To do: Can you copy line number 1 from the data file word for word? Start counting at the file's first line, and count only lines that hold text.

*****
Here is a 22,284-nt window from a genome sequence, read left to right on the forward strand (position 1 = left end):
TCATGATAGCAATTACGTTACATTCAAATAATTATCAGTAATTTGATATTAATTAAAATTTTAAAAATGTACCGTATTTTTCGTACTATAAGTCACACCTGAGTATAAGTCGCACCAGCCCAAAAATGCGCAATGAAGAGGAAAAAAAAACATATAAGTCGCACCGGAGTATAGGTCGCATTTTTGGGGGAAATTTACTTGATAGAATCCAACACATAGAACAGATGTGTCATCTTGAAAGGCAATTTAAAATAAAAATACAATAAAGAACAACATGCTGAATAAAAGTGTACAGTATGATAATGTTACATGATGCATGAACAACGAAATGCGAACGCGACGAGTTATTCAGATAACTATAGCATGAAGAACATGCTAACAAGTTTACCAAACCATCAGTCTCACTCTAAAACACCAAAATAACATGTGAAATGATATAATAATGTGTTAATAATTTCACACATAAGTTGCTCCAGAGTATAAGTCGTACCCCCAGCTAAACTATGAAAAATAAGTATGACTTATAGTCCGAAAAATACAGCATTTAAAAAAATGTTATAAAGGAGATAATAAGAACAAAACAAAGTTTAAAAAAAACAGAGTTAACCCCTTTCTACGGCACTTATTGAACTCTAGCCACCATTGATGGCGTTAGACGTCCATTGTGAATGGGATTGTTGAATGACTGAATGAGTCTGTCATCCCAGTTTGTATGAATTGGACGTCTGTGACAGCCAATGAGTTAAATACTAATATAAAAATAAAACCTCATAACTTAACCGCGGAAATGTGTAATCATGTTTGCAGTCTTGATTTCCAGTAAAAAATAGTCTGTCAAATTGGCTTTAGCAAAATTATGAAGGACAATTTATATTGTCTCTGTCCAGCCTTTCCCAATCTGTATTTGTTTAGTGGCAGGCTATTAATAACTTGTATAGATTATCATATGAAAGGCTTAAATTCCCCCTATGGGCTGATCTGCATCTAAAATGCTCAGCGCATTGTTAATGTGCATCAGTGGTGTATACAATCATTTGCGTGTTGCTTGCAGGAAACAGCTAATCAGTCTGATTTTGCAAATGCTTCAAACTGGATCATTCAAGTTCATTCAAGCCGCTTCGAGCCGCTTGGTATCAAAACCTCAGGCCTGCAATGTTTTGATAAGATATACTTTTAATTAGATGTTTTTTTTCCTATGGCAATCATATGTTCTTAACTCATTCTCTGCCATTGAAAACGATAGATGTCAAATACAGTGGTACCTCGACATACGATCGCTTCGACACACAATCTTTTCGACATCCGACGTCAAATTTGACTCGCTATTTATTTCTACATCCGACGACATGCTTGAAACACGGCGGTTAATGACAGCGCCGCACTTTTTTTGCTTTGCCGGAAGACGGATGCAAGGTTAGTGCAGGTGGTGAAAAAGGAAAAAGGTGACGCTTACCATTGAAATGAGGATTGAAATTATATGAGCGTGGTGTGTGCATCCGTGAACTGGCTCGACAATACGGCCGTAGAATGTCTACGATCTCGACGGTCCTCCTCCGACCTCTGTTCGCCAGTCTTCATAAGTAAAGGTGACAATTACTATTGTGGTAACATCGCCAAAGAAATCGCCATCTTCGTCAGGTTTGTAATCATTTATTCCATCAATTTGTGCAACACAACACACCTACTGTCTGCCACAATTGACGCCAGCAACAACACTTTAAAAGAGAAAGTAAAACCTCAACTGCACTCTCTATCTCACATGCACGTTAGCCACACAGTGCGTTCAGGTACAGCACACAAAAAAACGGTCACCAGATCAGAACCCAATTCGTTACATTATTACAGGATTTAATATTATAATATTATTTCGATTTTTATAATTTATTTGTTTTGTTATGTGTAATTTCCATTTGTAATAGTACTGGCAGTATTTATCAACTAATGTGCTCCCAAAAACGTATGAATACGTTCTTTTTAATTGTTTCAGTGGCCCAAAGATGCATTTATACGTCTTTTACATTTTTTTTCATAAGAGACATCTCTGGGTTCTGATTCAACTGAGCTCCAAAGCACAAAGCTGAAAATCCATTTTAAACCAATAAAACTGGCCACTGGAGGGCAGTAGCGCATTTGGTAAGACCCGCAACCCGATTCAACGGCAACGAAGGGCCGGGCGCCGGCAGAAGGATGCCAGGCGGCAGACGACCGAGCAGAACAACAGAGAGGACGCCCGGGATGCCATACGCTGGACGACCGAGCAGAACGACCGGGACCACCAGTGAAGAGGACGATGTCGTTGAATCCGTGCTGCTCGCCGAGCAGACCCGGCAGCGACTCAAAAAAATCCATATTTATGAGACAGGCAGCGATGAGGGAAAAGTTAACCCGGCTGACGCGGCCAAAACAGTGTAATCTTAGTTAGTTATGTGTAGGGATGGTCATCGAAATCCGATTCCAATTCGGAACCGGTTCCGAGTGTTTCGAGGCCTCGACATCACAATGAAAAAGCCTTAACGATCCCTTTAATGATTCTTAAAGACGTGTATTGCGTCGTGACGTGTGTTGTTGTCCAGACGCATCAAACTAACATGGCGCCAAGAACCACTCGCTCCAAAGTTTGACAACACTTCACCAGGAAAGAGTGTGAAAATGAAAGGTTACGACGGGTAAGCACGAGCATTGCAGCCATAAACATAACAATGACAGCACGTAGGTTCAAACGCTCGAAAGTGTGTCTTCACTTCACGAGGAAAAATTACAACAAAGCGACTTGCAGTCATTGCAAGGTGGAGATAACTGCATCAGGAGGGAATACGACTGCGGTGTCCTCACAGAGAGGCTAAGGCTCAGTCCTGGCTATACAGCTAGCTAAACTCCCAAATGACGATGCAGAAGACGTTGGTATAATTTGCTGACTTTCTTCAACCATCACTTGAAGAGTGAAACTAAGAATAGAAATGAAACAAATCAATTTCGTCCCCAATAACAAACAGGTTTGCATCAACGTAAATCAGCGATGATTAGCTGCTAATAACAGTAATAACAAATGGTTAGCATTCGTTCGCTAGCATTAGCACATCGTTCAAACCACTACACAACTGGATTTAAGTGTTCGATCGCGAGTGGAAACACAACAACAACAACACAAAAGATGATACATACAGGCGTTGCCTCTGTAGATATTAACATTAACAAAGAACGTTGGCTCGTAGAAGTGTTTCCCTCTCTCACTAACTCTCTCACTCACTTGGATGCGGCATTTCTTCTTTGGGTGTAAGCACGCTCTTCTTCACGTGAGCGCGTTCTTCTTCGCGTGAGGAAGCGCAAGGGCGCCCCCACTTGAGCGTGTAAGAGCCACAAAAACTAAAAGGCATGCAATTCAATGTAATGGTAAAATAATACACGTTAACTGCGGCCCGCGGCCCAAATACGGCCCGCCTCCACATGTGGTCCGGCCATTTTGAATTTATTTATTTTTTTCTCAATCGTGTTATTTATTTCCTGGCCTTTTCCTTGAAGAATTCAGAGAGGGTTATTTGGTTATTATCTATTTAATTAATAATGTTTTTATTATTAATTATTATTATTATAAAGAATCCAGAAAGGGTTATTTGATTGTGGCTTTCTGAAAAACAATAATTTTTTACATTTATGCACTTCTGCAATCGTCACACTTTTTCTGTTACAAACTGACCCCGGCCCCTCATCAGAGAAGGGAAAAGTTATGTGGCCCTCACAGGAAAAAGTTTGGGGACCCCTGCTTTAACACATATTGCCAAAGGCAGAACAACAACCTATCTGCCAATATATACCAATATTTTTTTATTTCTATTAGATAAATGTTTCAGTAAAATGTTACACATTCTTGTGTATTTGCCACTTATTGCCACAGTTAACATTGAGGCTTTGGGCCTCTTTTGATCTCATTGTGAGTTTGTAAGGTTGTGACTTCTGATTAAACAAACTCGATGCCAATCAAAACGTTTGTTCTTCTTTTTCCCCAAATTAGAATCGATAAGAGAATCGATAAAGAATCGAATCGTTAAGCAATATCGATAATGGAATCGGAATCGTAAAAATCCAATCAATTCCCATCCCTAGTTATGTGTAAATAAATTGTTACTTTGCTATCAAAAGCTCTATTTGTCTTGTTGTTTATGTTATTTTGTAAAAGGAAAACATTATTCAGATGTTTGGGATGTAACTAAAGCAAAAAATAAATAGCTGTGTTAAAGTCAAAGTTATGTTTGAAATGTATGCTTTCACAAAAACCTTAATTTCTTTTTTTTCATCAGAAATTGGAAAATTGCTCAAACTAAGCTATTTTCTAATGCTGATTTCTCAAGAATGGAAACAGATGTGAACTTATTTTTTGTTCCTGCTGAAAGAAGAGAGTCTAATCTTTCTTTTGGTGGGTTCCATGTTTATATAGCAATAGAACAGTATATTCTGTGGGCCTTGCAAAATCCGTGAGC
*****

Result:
Here is a 22,284-nt window from a genome sequence, read left to right on the forward strand (position 1 = left end):